500 Tacos: Fork & Taco
A taco a day for 2015 — and then some
Fork & Taco
December 2015 update: Fork & Taco has closed. From the restaurant's Twitter feed: "Sadly, we have closed the doors at F&T. We are so grateful to our loyal customers for an amazing year. Peace, love and tortillas to all!"
By Mike Sutter | Fed Man Walking | 01.06.15
Not so long ago, the building that holds Fork & Taco sheltered a Euro-style wine bar sandwiched between the Omelettry and a tire shop. Now the tire shop is Pinthouse Pizza, the Omelettry is moving and the wine bar space is home to Noble Sandwich Co., a player to be named later and Fork & Taco. Burnet Road is reinventing itself, and Fork & Taco is reinventing the neighborhood taqueria. With high prices and fancy pants, the cynic might say, looking at a $6 tuna taco on a menu that includes pears and portobellos and soy maple crema. A more thoughtful assessment? There’s no reason a taqueria can’t be a name-that-farmer artisan endeavor. Up for debate is whether the decor — as stark and cold as a high school science lab — is a step up, down or sideways from hole in the wall aesthetics. But the pork, beef, fish and chicken at a taqueria don’t have to be a cut-rate education in mystery meat. Besides, would you really want a discount tuna taco? No, Fork & Taco isn’t blue-collar bean and cheese. But it’s the new Burnet Road, if you please.
Taco A: Crispy cauliflower
With golden nuggets crunchy as farm candy and a base like creamed corn from a spice kitchen, Mexican street corn is good stuff. Packed into a tortilla with sear-tipped baby florets of cauliflower and a neat fan of avocado slices? Even better. A crisp, sweet and salty middle finger to the primacy of meat and fryers. ($3.75)
Taco B: Green chili pork
I appreciate an honest recommendation from a restaurant’s staff. And as I weighed aloud the relative merits of green chili pork vs. chicken with pear and tomatillo, the cashier’s firm answer came on little hooves. The most subtle of my F&T experiences, this taco relied on lean pork in generous proportions, fork tender and infused with smooth green chile glow modulated by cilantro and queso fresco. Recommended tortilla: Corn, which I requested. It showed up wearing flour, the only hiccup in a solid service experience. ($4.65)
Taco C: Ahi tuna
This is the tuna taco from the introduction. In support of my artisan argument, the fish is seared with precision, respecting a cool, clean crimson center. Further supporting my case, pickled ginger and fresh avocado play sharp notes and smooth tones like a horn section, and sesame seeds add their Asian top notes. But the cynic wins this round, because the taco’s soy crema lends a sloppy tuna salad finish, and clementine sections were the wrong citrus for this taco. Especially the kind with seeds. Recommended tortilla: None. This one doesn’t really translate, even to the broad language of the taco. ($5.95)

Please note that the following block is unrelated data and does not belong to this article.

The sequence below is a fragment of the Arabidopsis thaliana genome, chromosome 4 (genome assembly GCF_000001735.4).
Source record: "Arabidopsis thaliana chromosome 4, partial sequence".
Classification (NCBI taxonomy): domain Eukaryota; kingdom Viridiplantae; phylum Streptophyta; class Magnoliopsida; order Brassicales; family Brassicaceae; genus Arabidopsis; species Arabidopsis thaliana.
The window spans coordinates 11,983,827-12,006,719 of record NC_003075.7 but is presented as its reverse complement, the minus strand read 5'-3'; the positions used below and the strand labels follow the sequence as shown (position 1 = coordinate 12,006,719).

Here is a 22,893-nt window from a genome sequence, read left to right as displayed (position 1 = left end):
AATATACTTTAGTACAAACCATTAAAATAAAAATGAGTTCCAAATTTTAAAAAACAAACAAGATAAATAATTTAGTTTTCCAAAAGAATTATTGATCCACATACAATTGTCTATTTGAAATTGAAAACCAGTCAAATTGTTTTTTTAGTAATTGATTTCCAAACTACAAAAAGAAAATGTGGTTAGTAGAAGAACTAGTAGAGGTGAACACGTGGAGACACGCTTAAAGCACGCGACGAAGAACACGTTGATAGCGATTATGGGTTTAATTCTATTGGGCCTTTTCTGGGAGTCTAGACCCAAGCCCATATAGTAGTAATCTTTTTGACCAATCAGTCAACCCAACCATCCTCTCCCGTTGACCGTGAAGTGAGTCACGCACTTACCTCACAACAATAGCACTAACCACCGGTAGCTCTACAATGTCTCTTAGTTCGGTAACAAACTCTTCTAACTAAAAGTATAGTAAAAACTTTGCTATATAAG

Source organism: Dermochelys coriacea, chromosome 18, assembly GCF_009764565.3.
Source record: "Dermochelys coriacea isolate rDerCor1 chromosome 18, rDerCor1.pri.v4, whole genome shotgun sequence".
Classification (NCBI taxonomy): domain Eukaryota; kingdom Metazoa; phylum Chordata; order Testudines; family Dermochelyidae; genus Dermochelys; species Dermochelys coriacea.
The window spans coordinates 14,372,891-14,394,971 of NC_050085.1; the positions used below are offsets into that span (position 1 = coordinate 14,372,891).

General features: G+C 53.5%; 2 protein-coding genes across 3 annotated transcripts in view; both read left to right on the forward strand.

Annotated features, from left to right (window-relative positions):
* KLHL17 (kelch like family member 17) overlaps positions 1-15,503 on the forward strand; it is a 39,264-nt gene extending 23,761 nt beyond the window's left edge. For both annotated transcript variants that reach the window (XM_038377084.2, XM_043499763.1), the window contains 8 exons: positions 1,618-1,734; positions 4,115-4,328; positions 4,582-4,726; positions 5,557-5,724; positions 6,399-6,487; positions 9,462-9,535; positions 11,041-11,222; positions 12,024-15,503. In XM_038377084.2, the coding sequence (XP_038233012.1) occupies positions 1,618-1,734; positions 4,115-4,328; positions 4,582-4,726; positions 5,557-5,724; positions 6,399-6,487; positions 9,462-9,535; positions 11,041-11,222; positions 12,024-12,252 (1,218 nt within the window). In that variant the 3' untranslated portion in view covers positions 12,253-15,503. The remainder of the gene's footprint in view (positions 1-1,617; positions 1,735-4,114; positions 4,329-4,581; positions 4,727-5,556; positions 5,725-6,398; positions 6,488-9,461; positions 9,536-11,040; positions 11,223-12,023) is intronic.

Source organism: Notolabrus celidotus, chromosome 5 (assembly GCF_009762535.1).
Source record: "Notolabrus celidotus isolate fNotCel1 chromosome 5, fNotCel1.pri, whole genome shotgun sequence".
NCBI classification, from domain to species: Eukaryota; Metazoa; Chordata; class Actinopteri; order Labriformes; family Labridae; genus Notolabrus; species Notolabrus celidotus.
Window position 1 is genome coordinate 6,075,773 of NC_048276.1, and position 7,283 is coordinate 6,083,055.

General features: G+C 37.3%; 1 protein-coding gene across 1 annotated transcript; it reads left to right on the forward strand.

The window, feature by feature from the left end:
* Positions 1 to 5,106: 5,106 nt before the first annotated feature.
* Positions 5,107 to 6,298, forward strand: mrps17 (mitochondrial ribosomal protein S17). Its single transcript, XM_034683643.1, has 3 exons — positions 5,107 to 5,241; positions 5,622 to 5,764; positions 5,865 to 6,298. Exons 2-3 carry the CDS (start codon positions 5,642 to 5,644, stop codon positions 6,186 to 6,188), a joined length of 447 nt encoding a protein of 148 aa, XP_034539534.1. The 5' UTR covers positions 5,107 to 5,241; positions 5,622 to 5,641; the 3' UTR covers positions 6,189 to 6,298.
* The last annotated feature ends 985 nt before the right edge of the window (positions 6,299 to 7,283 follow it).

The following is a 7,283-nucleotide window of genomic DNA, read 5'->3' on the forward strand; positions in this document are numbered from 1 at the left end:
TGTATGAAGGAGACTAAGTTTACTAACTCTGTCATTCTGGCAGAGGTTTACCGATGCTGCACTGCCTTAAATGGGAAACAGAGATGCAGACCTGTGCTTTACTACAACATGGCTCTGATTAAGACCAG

Taco D: Adobo braised short rib
With its dense fiber and fatty bounce, short rib takes a braise better than almost any cut of beef. Fork & Taco gives it enough substance to hold together, but enough tender care to yield clean bites. Adobo’s dusky punk attitude is the right premise for short rib, but this mix leans too hard on sweetness, and a candy-coated punk feels like a poseur. But the effect is leavened with the funky twang of cotija cheese and smooth-talking guacamole. Recommended tortilla: Corn. ($5.95)
► Tortillas: From the Fork & Taco website, you’d gather that all the tortillas are made in-house. And you’d be half-right. The corn is an F&T original, with corn masa sweetness and a consistency just north of the crumble zone; just enough cohesion to hold up to adobo and crema with equal elasticity. But the elasticity also suggests a doughiness, as if they hadn’t quite finished cooking. The flour tortillas are made elsewhere “using our recipe,” and arrive at the restaurant uncooked, the cashier said. They have a charming wobbly elliptical about them, conveying a salt-and-dough flavor in layers like a steamrolled biscuit.
► Salsa: A squeeze bottle by the soda fountain holds an emerald green burst of cool mint and grassy herb in sweet suspension, a sweetness that morphs slowly into clean heat. A second bottle glows pumpkin bright, a cold shot of fruity vinegar and desert heat both high and sudden. With a neutral partner like scrambled eggs, either one would be as gracefully dominant as the professional dancers on “Dancing with the Stars.” But given Fork & Taco’s careful constructions, the sauces should be treated like the celebrity dancers on that same show: given a few polite 7s, then voted off anyway.
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